A believer in a “downtown,” a heart of any city, I was overjoyed with the new dreams and plans for Chinatown. Then I remembered what happened to Fresno’s Fulton Mall. It was exciting, unique and promising. Today, it is only a memory as interest turned elsewhere.
All manner of competing areas were allowed particularly in the affluent north, and we were surprised when shoppers preferred their glossy freshness with free easy access parking including stores that once graced downtown to the historical facades of the mall buildings.
Showing off the mall with its world-renowned art elicited palpable excitement from visitors. Especially well-remembered are the trollies that allowed my mother to enjoy it despite her serious foot problems severely limiting strolling. May the new trolley connecting the downtown entertainment district to Campus Pointe be more positive for uniting Fresno than the nearby complex that siphons business (entertainers, sports, lecturers) from the downtown. Meandering outward growth is not good land use as it demands urban amenities, transportation, schools and more.
Another facet of the northward move was the donation of land for a major hospital, surprising us with the rush of medical services that followed. It was only exacerbated when our children’s hospital moved across the river with little consideration for the lack of any fire protection or public transportation.
To the rest of the state, Fresno is neither north nor south with many breezes through without air-conditioned vehicles until fairly recently on their way to vacations elsewhere thought of as a furnace 13 months of the year.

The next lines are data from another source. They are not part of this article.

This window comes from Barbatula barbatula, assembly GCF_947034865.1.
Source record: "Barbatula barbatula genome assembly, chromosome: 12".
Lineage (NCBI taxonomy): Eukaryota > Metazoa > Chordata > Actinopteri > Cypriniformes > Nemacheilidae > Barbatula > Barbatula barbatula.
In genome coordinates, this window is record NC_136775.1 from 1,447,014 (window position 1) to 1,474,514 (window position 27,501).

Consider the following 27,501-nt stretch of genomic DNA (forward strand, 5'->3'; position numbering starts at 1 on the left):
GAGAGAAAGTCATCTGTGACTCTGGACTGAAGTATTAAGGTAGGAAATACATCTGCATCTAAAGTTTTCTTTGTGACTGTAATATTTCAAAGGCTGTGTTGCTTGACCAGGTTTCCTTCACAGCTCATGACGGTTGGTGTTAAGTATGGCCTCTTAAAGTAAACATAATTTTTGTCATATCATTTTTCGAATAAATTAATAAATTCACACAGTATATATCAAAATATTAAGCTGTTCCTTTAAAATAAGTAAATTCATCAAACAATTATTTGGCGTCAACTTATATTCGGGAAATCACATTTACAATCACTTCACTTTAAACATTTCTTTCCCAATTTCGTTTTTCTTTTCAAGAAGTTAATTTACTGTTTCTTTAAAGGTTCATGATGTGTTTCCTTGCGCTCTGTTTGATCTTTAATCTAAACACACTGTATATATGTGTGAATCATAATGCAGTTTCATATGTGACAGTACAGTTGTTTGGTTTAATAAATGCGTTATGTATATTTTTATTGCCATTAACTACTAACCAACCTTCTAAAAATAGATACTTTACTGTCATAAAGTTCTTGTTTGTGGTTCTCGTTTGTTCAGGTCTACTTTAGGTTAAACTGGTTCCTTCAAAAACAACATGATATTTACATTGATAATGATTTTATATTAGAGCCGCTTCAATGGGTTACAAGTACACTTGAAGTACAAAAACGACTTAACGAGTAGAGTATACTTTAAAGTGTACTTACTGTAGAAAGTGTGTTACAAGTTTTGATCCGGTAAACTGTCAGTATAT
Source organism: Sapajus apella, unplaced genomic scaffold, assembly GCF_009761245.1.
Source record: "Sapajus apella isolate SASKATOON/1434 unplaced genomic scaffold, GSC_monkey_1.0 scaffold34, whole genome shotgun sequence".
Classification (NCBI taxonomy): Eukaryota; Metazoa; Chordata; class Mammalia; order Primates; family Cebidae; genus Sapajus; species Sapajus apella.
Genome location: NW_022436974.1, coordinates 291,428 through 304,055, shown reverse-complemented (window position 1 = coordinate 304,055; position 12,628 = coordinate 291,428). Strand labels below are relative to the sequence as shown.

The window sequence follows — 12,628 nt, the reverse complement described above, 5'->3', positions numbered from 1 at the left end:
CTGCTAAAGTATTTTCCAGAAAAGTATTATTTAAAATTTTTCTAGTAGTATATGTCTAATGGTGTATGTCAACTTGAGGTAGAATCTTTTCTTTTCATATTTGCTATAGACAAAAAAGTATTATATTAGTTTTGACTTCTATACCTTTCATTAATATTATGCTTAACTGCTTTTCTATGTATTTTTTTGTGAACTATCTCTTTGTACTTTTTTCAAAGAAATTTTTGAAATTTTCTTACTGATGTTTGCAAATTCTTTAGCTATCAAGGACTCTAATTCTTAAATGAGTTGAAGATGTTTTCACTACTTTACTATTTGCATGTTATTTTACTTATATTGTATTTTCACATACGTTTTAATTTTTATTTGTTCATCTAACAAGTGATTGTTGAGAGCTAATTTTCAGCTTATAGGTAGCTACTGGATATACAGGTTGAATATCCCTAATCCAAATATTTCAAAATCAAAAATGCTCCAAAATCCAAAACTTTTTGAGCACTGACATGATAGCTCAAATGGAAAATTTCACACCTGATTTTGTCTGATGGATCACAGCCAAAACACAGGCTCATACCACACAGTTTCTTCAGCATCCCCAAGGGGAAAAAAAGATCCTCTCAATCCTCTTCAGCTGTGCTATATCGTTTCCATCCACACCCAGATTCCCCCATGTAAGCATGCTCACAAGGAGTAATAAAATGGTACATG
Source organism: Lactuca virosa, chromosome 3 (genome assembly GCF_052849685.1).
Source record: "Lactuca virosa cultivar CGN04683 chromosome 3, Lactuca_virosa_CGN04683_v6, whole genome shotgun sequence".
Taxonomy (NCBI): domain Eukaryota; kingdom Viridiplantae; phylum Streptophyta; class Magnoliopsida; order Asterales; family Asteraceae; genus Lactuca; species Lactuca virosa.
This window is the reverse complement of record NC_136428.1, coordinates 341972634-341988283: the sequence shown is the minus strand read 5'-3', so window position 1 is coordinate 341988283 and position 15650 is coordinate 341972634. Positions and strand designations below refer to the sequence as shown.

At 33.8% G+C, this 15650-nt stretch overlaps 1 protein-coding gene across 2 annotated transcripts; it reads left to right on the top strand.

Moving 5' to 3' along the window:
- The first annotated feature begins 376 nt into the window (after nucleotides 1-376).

Where else would one find an easy one day trip to the coast and three nearby national parks providing year-round recreation including snow? Not to mention the absolutely gorgeous views with our spring blossoming fruit trees and rows of growing vegetables.
Let us hope this promising Chinatown renovation is not another “pig in a poke.” Let us be in it for the long run as a terrific heritage.
While we will never surpass San Francisco, there is more and more “San Francisco is not the city we once knew” talk: The timing would seem to be right for some of the glow its Chinatown once had to slip our way. Is that too much to dream about?
Are we going to shortchange it when some of the hopes and dreams get tarnished? Are we going to polish the “New Chinatown” or turn our attention to some other dream? Have we learned anything from our experience with the Fulton Mall, the ever northward move of medical facilities or the roadblocks delaying the high-speed rail and its station, which itself is another promising jewel for downtown?
It is an opportunity not to be missed.